Gululu, the Yolngu term for welcome.

Gululu, the Yolngu term for welcome.

The Immersion experience to East Arnhem Land in the first week of the July school holidays was more than just an adventure to an exotic destination; it was a journey that challenged preconceptions and prejudices, forged friendships, kindness and determination.

The 26 Year 11 students and 6 staff were encouraged to give, grow and lead. We gave with our hands but also with our heart. We grew stronger through physical resilience, but also by developing patience, tolerance and generosity.

Culture College Director – Djapirri Mununggirrit spoke to us around the fire saying  “Your heart is like a good soil, and when you gather information and plant in the good soil of your heart, now we can see results. It’s more gathering through your studies, your education, then putting it in your soil no matter who you are.”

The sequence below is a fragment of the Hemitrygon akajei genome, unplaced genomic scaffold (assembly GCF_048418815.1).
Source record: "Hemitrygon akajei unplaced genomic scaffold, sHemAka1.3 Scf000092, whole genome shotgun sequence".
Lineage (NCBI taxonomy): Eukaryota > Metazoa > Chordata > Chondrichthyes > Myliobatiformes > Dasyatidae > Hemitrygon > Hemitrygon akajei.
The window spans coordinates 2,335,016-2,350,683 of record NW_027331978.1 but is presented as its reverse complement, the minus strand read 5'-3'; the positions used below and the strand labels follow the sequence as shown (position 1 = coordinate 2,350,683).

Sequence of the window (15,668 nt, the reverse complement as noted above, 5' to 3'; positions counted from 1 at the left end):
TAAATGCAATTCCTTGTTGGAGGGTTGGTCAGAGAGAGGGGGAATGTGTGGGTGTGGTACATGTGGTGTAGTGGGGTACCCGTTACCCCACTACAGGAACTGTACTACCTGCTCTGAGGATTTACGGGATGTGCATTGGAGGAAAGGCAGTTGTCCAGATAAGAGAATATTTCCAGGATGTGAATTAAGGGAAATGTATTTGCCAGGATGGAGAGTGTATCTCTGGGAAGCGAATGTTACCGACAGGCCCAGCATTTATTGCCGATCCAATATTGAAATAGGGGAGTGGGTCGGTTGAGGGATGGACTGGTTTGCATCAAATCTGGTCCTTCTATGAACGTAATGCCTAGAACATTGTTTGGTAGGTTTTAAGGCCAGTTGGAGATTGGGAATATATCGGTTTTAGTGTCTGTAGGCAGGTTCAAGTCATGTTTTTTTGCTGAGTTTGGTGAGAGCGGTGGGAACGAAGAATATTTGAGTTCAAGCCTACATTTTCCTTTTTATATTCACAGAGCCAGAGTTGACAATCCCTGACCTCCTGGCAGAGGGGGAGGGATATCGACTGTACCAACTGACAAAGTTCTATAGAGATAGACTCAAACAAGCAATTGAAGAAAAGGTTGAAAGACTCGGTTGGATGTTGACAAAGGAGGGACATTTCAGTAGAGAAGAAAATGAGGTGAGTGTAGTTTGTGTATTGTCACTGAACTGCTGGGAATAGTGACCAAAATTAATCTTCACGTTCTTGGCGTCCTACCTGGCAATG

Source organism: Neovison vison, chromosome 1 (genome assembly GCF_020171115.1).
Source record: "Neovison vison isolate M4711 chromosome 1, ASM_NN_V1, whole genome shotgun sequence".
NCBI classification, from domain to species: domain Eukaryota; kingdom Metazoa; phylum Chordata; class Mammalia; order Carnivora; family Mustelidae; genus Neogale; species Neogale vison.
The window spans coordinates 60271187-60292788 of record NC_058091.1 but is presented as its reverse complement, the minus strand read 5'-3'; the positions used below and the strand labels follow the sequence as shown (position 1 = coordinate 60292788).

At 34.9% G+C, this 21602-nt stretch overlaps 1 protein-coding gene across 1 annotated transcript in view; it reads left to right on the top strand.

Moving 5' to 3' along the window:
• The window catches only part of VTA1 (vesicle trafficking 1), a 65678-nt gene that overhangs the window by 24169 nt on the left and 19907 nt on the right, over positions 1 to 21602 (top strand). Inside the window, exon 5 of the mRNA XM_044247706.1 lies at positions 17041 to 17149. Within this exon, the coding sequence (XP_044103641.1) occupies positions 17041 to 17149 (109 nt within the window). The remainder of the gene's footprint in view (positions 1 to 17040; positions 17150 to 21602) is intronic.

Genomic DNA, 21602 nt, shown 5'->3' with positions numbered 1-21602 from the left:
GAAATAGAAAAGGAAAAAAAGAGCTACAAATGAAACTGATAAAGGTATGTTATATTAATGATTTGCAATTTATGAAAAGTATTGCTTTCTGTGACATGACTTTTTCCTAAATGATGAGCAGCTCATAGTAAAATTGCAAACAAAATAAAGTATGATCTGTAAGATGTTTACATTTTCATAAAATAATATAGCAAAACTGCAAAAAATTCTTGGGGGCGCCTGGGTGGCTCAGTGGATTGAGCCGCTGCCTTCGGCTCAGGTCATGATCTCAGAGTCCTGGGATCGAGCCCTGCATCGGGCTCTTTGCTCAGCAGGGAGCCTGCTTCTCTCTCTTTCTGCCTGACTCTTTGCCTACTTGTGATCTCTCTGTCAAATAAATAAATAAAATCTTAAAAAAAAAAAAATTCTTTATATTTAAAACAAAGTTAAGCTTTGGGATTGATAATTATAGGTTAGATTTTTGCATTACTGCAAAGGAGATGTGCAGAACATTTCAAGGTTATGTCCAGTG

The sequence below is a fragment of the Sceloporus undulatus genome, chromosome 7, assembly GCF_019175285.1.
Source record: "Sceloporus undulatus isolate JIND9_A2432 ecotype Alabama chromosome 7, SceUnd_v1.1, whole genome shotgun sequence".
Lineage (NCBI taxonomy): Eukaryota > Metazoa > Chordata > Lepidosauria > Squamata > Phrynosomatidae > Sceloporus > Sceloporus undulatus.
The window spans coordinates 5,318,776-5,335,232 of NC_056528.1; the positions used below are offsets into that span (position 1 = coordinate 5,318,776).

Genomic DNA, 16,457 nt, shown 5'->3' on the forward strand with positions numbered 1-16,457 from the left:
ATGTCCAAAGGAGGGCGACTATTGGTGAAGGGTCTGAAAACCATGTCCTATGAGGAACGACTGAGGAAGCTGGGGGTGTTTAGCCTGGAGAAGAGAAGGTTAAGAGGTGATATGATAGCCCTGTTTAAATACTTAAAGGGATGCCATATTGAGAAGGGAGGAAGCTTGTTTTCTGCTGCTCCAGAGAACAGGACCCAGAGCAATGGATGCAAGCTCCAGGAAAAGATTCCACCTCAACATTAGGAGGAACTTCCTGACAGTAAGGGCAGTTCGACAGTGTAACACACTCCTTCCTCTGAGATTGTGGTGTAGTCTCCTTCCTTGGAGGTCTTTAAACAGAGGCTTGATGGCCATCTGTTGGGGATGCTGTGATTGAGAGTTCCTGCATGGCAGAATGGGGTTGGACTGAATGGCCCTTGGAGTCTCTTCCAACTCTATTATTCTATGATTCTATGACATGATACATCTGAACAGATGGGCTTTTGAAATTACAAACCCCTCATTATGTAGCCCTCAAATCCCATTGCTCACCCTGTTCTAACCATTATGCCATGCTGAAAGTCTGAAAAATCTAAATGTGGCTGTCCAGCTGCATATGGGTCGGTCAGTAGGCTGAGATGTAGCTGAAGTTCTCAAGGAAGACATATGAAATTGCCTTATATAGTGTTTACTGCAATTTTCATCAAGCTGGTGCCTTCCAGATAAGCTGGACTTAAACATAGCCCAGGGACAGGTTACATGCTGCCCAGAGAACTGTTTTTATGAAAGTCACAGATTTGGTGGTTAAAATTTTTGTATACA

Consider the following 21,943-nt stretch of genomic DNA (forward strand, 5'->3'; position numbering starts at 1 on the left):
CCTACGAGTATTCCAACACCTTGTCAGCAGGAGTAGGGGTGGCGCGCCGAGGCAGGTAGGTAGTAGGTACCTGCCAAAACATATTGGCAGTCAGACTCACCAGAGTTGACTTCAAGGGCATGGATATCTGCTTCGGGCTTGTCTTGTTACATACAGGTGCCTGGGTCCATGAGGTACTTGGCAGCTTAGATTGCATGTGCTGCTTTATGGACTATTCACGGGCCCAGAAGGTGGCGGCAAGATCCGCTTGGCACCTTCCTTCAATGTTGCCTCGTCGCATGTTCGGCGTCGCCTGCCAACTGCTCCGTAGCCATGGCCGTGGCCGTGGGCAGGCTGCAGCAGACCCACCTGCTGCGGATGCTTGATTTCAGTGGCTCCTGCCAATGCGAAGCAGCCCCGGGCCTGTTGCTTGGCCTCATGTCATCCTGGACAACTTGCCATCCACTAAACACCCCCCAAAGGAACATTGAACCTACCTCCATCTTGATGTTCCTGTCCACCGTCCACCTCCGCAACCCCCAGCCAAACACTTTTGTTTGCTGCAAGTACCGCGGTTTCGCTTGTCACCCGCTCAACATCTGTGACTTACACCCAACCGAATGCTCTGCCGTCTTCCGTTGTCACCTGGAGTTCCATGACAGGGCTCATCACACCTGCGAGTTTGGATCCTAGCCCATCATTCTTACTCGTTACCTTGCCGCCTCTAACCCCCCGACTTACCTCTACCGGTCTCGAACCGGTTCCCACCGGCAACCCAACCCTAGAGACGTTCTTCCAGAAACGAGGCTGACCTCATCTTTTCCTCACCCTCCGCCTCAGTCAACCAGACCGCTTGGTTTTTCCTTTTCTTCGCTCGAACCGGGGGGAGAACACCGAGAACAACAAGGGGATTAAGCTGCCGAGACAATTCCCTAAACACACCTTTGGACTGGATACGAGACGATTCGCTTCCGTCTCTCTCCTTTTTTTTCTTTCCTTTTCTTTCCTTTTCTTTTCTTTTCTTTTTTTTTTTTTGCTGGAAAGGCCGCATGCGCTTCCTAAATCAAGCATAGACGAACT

This journey was about wading into a world that has been locked away for decades and listening to stories that are seldom heard. As future voters and leaders of this nation, we hope the participants will carry the messages from remote Aboriginal Australia far and wide. It is an unequivocal message that reminds us that life can be brought to places that have been dead for too long, that we can bring hope to the many by bringing a little love to the few who need it most, and that Indigenous and non-Indigenous hands can come together to work towards a common goal.

Helen Thomas
Director of Mission

“Spending a week completely immersed and welcomed into such a strong Aboriginal community highlighted to us how important it is for Australia to embrace this beautiful part of our national identity. Being able to see firsthand how the concepts of kinship, connection to land and language interact and shape the lives of these people, was a privilege.”

Coco and Sophie
Year 11 Verity Immersion 2022